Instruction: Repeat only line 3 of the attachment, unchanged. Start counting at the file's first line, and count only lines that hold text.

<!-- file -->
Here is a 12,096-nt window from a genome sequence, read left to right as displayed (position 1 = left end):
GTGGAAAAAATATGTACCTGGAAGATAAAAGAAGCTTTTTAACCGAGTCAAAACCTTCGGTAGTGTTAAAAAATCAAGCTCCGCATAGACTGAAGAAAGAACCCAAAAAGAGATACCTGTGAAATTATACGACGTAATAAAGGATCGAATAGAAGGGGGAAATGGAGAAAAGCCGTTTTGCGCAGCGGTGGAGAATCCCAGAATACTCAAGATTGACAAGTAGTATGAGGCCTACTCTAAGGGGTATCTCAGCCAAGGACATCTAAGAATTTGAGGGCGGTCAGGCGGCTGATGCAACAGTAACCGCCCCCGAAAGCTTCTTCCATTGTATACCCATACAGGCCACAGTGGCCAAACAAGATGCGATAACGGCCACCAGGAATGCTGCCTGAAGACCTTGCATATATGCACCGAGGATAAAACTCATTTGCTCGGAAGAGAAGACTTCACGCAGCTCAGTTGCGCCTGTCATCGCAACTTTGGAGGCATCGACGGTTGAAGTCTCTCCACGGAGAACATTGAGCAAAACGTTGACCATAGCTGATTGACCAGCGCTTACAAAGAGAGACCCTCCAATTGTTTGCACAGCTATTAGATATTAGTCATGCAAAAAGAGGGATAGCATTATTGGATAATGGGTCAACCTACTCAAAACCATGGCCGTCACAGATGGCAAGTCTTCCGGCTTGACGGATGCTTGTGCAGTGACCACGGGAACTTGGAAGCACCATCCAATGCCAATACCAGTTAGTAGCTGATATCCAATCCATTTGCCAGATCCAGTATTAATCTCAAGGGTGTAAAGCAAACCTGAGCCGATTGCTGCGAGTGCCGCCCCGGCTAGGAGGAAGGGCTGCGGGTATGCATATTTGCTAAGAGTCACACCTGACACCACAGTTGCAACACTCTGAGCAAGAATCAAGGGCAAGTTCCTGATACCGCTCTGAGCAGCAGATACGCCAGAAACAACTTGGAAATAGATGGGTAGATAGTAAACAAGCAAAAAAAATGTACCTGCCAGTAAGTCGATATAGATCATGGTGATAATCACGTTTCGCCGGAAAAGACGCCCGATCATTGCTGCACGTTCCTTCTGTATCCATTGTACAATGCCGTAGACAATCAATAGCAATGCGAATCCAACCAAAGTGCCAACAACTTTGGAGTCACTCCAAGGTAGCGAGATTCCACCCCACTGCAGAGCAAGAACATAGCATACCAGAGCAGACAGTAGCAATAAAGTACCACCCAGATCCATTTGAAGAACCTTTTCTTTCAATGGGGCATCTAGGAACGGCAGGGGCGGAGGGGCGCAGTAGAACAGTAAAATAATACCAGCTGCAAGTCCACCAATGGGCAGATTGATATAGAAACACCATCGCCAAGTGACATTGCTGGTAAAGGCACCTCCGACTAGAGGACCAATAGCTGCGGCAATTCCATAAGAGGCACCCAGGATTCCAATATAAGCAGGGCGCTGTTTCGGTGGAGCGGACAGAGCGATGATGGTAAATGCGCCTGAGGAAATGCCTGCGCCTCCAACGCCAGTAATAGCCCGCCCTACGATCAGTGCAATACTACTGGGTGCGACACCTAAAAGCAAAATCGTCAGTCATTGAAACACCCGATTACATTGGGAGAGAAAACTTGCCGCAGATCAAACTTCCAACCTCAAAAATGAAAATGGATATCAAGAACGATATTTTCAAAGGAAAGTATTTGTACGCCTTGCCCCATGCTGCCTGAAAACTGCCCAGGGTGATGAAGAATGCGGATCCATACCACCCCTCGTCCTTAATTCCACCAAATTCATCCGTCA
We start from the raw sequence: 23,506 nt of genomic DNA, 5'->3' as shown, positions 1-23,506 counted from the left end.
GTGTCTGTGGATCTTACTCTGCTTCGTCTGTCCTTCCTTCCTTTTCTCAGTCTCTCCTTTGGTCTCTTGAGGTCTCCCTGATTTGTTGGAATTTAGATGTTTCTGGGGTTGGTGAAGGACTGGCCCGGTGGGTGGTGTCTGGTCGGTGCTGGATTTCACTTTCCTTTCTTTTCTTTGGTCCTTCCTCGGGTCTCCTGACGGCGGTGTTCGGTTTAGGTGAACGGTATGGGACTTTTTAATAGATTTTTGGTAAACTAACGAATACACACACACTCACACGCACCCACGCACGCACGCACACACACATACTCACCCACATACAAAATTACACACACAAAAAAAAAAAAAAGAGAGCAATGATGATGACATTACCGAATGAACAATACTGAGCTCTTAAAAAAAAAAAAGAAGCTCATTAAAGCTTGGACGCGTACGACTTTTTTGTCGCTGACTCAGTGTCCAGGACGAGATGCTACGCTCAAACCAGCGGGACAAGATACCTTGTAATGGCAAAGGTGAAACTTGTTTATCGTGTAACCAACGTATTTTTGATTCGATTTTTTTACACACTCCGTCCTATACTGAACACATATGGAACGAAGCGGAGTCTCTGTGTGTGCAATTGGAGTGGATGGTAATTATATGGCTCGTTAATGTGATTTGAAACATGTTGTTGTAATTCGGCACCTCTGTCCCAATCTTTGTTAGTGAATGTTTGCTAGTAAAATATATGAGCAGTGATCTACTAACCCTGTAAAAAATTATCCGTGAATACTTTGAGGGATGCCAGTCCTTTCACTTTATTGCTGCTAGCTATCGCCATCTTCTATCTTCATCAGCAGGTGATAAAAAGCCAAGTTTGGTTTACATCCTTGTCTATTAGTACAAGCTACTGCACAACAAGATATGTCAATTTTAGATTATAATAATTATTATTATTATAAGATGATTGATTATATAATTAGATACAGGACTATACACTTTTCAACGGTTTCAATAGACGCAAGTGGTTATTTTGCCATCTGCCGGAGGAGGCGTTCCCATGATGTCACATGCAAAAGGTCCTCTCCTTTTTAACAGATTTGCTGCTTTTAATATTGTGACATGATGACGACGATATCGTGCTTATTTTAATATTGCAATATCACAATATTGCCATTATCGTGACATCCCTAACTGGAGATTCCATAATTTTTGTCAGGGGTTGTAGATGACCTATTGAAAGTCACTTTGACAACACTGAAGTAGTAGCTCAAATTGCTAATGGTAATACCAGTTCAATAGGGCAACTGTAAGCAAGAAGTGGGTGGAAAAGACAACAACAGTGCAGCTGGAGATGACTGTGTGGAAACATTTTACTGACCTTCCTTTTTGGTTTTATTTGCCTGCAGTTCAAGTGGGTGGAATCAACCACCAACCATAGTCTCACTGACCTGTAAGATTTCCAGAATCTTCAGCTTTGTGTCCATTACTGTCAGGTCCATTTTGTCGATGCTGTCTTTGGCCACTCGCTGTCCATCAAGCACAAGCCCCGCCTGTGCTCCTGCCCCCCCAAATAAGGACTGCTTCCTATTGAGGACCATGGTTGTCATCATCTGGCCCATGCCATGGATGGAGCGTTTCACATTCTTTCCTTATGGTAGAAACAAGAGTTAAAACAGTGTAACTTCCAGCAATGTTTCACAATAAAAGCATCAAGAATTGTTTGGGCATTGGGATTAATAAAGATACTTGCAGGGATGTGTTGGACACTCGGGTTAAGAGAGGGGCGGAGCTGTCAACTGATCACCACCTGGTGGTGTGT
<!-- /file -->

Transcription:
We start from the raw sequence: 23,506 nt of genomic DNA, 5'->3' as shown, positions 1-23,506 counted from the left end.